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Unmasked: Driving Pregnant Addicts Underground

Megan is six months pregnant, but has not seen a doctor or received any prenatal care for herself or her baby. Why? Megan is also an addict.
As a resident of Tennessee, she can be charged with felony abuse for birthing a baby who is addicted to drugs. For Megan, the result of this law is a fear of seeking healthcare in light of potential legal charges.

Unfortunately, Megan is not alone.

Good Intentions, Questionable Outcomes

Of course, the intention of the law is not to scare pregnant women away from healthcare. The goal is to encourage pregnant women who have a drug problem to seek help and to supply law enforcement officials with a method for addressing the problem via treatment programs.

As it’s written now, the law provides a built-in defense for women facing these charges:


Those charged can forego jail time by entering a treatment program before giving birth and successfully completing the program afterwards.


Despite good intentions, the law is not without its own adverse side effects. Pregnant women may avoid contact with medical professionals due to the fear of prosecution, meaning they will never receive help from the offered treatment programs. This care-deterrent factor has caused many organizations, including The American Medical Association and the American Society on Addiction Medicine, to oppose the creation of criminal laws in this particular area.

Does the Punishment Fit the Crime?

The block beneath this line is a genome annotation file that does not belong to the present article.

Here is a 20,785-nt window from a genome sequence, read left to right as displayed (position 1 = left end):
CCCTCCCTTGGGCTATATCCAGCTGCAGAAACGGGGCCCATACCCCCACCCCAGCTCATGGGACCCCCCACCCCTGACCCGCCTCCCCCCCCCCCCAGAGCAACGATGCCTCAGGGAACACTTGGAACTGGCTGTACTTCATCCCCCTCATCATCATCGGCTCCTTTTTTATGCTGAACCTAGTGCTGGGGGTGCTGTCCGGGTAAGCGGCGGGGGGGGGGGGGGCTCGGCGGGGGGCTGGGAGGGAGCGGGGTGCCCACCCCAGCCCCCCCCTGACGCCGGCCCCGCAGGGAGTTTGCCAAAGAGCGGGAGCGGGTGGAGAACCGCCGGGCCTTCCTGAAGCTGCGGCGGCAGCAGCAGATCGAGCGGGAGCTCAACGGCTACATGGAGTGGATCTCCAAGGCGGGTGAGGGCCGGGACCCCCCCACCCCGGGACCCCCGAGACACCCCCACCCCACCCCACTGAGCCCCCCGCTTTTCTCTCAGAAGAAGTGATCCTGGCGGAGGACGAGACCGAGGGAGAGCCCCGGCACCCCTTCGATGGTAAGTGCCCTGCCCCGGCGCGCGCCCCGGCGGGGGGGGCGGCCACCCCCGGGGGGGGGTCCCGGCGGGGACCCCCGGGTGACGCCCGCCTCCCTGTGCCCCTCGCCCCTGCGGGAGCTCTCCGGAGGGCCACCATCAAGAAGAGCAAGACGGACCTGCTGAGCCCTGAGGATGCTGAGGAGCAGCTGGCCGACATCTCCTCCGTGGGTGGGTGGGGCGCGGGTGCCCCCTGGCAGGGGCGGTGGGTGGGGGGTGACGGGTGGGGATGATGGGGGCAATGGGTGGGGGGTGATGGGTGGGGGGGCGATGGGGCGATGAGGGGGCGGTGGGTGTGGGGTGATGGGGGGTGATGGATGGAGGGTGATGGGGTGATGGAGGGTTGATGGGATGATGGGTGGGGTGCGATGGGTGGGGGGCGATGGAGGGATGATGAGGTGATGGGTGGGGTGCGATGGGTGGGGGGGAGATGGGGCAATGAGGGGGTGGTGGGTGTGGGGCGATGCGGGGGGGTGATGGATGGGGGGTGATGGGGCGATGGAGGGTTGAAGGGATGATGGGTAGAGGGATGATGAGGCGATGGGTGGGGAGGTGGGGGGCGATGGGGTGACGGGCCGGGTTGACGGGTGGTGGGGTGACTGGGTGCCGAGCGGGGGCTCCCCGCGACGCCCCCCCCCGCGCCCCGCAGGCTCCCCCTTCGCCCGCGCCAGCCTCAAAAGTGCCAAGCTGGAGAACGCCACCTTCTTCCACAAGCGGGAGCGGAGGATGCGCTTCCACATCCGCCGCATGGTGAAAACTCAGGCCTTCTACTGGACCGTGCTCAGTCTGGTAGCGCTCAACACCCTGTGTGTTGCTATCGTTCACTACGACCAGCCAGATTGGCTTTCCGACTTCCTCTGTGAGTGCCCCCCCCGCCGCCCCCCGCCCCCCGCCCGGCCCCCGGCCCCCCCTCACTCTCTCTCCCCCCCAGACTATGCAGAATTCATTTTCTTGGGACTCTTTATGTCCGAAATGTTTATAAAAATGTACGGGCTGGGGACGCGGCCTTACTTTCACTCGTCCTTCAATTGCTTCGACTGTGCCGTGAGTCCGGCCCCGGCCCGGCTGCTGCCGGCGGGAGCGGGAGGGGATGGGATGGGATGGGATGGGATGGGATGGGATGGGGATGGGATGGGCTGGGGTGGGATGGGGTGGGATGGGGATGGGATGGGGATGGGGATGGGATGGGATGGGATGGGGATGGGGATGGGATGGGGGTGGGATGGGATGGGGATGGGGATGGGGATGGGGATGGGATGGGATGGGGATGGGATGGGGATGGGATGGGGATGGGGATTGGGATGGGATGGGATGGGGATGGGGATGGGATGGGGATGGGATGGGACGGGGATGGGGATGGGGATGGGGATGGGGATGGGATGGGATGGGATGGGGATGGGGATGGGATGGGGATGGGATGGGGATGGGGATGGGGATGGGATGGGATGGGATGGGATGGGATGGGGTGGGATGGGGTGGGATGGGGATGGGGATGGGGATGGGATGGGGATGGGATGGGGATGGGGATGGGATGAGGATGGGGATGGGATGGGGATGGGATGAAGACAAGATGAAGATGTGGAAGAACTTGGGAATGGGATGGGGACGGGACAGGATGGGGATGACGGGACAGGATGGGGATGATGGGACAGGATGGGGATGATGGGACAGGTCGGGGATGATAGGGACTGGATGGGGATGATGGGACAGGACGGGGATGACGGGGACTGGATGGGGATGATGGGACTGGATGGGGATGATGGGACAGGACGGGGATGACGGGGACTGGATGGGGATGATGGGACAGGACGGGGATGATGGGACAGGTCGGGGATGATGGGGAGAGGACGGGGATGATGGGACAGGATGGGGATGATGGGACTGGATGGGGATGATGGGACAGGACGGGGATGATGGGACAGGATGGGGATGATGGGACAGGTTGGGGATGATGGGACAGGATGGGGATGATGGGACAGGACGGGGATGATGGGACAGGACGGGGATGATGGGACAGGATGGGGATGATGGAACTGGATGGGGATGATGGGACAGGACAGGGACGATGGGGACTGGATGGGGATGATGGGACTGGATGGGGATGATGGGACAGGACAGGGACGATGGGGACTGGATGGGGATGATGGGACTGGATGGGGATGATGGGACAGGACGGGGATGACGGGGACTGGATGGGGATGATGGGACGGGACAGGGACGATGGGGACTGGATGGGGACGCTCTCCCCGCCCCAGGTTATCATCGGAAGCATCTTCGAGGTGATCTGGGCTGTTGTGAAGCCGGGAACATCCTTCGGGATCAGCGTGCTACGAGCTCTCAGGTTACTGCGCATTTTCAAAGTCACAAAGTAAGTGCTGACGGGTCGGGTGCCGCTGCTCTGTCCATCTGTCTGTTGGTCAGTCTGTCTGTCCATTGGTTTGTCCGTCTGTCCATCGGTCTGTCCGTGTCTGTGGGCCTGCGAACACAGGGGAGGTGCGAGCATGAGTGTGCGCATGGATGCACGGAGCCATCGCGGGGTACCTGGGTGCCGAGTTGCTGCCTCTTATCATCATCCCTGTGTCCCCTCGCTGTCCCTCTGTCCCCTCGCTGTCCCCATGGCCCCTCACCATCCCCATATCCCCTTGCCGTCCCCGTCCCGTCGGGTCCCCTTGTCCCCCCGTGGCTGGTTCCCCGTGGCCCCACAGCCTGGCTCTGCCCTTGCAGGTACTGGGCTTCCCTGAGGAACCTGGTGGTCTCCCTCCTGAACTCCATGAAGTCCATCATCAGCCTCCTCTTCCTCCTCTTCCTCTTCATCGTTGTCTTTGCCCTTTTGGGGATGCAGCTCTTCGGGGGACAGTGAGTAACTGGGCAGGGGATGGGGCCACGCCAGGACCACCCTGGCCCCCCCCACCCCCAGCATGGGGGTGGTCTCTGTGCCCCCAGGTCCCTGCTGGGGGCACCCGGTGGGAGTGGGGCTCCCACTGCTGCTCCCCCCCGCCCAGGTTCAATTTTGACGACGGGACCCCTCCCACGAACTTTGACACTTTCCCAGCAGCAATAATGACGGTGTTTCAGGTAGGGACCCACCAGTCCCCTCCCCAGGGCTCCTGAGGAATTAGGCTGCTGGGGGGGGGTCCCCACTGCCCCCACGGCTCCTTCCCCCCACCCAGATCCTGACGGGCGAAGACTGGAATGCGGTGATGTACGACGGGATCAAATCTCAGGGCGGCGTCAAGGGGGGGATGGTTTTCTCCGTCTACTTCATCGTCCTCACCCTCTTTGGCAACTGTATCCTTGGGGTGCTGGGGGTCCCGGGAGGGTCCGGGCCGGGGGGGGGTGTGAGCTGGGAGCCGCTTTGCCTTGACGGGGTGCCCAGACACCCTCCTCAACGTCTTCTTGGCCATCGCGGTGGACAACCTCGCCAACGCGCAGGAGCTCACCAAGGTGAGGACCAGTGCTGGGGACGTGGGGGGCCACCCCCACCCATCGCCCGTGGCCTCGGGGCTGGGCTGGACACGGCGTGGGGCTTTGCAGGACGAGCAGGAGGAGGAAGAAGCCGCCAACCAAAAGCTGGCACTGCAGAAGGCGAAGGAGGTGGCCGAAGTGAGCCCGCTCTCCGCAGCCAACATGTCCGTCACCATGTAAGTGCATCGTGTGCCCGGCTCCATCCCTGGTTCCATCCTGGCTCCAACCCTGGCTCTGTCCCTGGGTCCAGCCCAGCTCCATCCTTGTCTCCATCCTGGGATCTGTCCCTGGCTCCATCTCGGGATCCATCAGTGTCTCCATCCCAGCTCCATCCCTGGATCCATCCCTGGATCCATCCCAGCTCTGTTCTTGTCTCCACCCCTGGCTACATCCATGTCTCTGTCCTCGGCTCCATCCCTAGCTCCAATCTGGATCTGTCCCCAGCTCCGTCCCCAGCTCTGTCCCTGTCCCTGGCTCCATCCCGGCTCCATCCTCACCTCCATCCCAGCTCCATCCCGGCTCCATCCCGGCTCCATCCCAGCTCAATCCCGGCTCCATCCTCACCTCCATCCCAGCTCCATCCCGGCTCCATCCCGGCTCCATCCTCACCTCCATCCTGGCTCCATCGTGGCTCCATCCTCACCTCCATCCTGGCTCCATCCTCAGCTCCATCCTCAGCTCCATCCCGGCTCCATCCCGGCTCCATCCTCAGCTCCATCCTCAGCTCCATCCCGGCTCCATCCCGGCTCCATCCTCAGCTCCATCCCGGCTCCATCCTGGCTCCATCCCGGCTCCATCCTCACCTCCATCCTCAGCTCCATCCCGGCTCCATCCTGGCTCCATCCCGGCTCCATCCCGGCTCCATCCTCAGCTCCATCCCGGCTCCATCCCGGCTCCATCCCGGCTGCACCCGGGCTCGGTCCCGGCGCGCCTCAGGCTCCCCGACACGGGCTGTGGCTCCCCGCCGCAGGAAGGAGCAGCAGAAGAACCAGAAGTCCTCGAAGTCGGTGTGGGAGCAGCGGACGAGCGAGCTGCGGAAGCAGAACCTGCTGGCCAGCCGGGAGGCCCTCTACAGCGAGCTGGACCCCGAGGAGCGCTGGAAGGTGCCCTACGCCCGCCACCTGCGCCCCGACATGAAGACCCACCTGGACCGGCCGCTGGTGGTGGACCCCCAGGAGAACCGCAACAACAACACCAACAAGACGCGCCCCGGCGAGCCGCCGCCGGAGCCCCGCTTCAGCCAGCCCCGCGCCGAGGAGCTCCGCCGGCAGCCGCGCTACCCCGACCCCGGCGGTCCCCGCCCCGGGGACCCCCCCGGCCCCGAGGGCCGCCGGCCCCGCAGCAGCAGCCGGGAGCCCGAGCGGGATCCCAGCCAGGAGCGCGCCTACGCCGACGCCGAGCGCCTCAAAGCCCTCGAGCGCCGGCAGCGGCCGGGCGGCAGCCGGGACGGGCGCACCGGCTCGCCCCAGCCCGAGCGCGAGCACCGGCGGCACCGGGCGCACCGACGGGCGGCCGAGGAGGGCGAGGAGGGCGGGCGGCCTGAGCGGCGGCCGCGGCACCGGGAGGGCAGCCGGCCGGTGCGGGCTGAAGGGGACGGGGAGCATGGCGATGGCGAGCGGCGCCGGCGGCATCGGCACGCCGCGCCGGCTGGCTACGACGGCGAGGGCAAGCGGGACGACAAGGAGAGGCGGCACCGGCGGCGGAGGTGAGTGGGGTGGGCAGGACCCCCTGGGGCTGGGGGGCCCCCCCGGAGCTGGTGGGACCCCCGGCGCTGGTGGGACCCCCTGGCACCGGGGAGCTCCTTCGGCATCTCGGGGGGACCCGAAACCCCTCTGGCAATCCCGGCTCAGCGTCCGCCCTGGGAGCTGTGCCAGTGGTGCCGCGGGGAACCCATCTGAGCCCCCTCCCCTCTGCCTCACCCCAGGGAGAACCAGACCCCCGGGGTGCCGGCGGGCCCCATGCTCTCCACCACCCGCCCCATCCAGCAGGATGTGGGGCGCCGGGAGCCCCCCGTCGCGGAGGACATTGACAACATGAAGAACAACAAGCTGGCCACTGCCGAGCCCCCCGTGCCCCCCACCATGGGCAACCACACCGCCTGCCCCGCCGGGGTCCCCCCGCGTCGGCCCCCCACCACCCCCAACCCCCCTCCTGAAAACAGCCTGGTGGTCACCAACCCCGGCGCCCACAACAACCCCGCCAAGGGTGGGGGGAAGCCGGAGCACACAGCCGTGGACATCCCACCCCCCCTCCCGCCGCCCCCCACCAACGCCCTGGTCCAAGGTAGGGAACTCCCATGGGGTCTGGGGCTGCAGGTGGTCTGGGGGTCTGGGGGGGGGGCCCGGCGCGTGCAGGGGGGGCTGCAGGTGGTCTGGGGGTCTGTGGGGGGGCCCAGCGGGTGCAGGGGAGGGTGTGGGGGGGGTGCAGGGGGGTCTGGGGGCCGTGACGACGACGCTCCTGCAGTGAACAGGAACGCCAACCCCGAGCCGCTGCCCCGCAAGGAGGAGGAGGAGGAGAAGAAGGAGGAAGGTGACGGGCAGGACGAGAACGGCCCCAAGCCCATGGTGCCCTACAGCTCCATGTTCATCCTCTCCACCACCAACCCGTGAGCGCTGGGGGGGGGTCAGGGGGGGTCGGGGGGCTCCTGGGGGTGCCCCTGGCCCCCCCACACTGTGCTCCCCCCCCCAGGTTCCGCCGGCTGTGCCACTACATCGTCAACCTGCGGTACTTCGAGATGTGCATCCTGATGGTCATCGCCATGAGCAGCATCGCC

Some research suggests that the information we’ve been given on drug use during pregnancy and its effects on newborns is, at best, misleading.

Drug use during pregnancy has bad effects on newborns so mothers should take prenatal careWhile newborns exposed (prenatally) to illicit substances undoubtedly suffer consequences, other factors can contribute as well. Mothers of these infants often lack prenatal care and good nutrition. In fact, poverty issues seem to be the greatest negative contributor to infant health, as well as the mother’s drug use.

Research has indicated that women can have healthy pregnancies if they receive prenatal care and assistance with other issues – even if they can’t abstain from drugs completely. If this truly is the case, scaring women away from treatment with the threat of legal action may actually add to the number of unhealthy pregnancies and infants.

Alternatives to Jail Time

To avoid criminal charges, pregnant women must get clean and sober or at least demonstrate they are on the road to recovery. This means treatment. But, is it available?

Many drug treatment programs oppose a medication-assisted approach. However, this approach is favored by doctors, and is recommended during pregnancy. Going cold turkey can be extremely dangerous for the fetus.

Financial barriers also exist. As mentioned, many moms struggling with drug abuse are also battling poverty issues. This means costly treatments are usually not an option. Even if methadone treatment is available, it may not be covered by state or federal aid.

What’s a Mom to do?

The hope is that this law – and others like it – will ultimately result in healthier moms and babies. So far, however, the results are less than optimistic. In fact, there are a number of reports illustrating how addicted moms are seeking out alternatives to avoid legal repercussions.

Methods have generally included the following:

  • Fleeing the state
  • Giving birth alone
  • Attempting detox alone
  • Avoiding all forms of prenatal care

Obviously, none of the options above are healthy, nor are they desired outcomes of the law. There has to be some kind of middle ground; we need initiatives that focus on the health of unborn children and their mothers. And no matter the language of the law, the central focus must be addiction treatment.

Additional Reading: What are Addiction-Related Developmental Delays?

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